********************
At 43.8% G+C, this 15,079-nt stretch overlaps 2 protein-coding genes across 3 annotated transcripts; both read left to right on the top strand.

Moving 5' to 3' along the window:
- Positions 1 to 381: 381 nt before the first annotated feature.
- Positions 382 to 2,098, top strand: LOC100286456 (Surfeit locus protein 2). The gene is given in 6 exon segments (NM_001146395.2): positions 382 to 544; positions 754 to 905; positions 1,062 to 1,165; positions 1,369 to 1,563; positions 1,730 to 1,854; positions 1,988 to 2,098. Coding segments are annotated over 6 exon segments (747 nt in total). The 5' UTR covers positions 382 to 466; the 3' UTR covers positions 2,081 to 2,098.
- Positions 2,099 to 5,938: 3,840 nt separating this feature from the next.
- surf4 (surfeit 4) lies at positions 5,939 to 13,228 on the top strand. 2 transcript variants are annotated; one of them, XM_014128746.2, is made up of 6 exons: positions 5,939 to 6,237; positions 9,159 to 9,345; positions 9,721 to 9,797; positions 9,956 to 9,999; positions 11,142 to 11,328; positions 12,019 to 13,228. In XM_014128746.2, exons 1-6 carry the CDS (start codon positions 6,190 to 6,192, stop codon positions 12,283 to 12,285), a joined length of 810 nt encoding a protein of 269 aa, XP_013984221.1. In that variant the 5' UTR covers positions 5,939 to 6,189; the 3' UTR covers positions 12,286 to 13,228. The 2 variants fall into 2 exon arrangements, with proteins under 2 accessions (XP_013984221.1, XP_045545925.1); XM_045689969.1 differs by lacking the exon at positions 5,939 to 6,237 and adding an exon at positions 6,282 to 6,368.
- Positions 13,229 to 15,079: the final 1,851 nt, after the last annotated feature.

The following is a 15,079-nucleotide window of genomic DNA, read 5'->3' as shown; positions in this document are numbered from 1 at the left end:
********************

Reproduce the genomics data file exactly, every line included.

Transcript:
At 43.8% G+C, this 15,079-nt stretch overlaps 2 protein-coding genes across 3 annotated transcripts; both read left to right on the top strand.

Moving 5' to 3' along the window:
- Positions 1 to 381: 381 nt before the first annotated feature.
- Positions 382 to 2,098, top strand: LOC100286456 (Surfeit locus protein 2). The gene is given in 6 exon segments (NM_001146395.2): positions 382 to 544; positions 754 to 905; positions 1,062 to 1,165; positions 1,369 to 1,563; positions 1,730 to 1,854; positions 1,988 to 2,098. Coding segments are annotated over 6 exon segments (747 nt in total). The 5' UTR covers positions 382 to 466; the 3' UTR covers positions 2,081 to 2,098.
- Positions 2,099 to 5,938: 3,840 nt separating this feature from the next.
- surf4 (surfeit 4) lies at positions 5,939 to 13,228 on the top strand. 2 transcript variants are annotated; one of them, XM_014128746.2, is made up of 6 exons: positions 5,939 to 6,237; positions 9,159 to 9,345; positions 9,721 to 9,797; positions 9,956 to 9,999; positions 11,142 to 11,328; positions 12,019 to 13,228. In XM_014128746.2, exons 1-6 carry the CDS (start codon positions 6,190 to 6,192, stop codon positions 12,283 to 12,285), a joined length of 810 nt encoding a protein of 269 aa, XP_013984221.1. In that variant the 5' UTR covers positions 5,939 to 6,189; the 3' UTR covers positions 12,286 to 13,228. The 2 variants fall into 2 exon arrangements, with proteins under 2 accessions (XP_013984221.1, XP_045545925.1); XM_045689969.1 differs by lacking the exon at positions 5,939 to 6,237 and adding an exon at positions 6,282 to 6,368.
- Positions 13,229 to 15,079: the final 1,851 nt, after the last annotated feature.

The following is a 15,079-nucleotide window of genomic DNA, read 5'->3' as shown; positions in this document are numbered from 1 at the left end: